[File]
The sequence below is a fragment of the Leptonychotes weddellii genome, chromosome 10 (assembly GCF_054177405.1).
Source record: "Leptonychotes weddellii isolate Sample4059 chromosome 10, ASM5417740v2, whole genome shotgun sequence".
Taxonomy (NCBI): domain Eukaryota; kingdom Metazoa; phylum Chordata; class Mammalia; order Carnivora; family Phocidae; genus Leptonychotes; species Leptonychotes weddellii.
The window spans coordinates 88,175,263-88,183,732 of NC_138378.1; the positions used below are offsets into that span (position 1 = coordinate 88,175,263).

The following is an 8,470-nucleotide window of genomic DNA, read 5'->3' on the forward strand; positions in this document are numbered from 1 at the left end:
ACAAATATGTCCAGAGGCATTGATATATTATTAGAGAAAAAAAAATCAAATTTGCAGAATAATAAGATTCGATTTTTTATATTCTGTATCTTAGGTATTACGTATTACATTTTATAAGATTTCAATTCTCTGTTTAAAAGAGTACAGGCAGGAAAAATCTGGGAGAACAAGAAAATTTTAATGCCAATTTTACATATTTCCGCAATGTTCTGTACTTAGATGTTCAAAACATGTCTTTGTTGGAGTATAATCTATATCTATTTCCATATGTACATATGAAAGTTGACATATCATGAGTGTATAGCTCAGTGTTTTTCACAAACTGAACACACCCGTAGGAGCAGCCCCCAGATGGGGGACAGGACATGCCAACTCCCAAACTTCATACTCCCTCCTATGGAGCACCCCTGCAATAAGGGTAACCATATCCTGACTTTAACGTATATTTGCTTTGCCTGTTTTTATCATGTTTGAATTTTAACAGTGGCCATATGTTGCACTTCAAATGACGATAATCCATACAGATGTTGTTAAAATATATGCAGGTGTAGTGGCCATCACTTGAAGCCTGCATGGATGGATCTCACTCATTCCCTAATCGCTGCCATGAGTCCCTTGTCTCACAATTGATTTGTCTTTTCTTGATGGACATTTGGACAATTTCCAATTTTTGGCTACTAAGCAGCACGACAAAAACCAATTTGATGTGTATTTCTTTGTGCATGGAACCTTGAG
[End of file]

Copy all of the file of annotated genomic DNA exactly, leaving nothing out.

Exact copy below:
The sequence below is a fragment of the Leptonychotes weddellii genome, chromosome 10 (assembly GCF_054177405.1).
Source record: "Leptonychotes weddellii isolate Sample4059 chromosome 10, ASM5417740v2, whole genome shotgun sequence".
Taxonomy (NCBI): domain Eukaryota; kingdom Metazoa; phylum Chordata; class Mammalia; order Carnivora; family Phocidae; genus Leptonychotes; species Leptonychotes weddellii.
The window spans coordinates 88,175,263-88,183,732 of NC_138378.1; the positions used below are offsets into that span (position 1 = coordinate 88,175,263).

The following is an 8,470-nucleotide window of genomic DNA, read 5'->3' on the forward strand; positions in this document are numbered from 1 at the left end:
ACAAATATGTCCAGAGGCATTGATATATTATTAGAGAAAAAAAAATCAAATTTGCAGAATAATAAGATTCGATTTTTTATATTCTGTATCTTAGGTATTACGTATTACATTTTATAAGATTTCAATTCTCTGTTTAAAAGAGTACAGGCAGGAAAAATCTGGGAGAACAAGAAAATTTTAATGCCAATTTTACATATTTCCGCAATGTTCTGTACTTAGATGTTCAAAACATGTCTTTGTTGGAGTATAATCTATATCTATTTCCATATGTACATATGAAAGTTGACATATCATGAGTGTATAGCTCAGTGTTTTTCACAAACTGAACACACCCGTAGGAGCAGCCCCCAGATGGGGGACAGGACATGCCAACTCCCAAACTTCATACTCCCTCCTATGGAGCACCCCTGCAATAAGGGTAACCATATCCTGACTTTAACGTATATTTGCTTTGCCTGTTTTTATCATGTTTGAATTTTAACAGTGGCCATATGTTGCACTTCAAATGACGATAATCCATACAGATGTTGTTAAAATATATGCAGGTGTAGTGGCCATCACTTGAAGCCTGCATGGATGGATCTCACTCATTCCCTAATCGCTGCCATGAGTCCCTTGTCTCACAATTGATTTGTCTTTTCTTGATGGACATTTGGACAATTTCCAATTTTTGGCTACTAAGCAGCACGACAAAAACCAATTTGATGTGTATTTCTTTGTGCATGGAACCTTGAG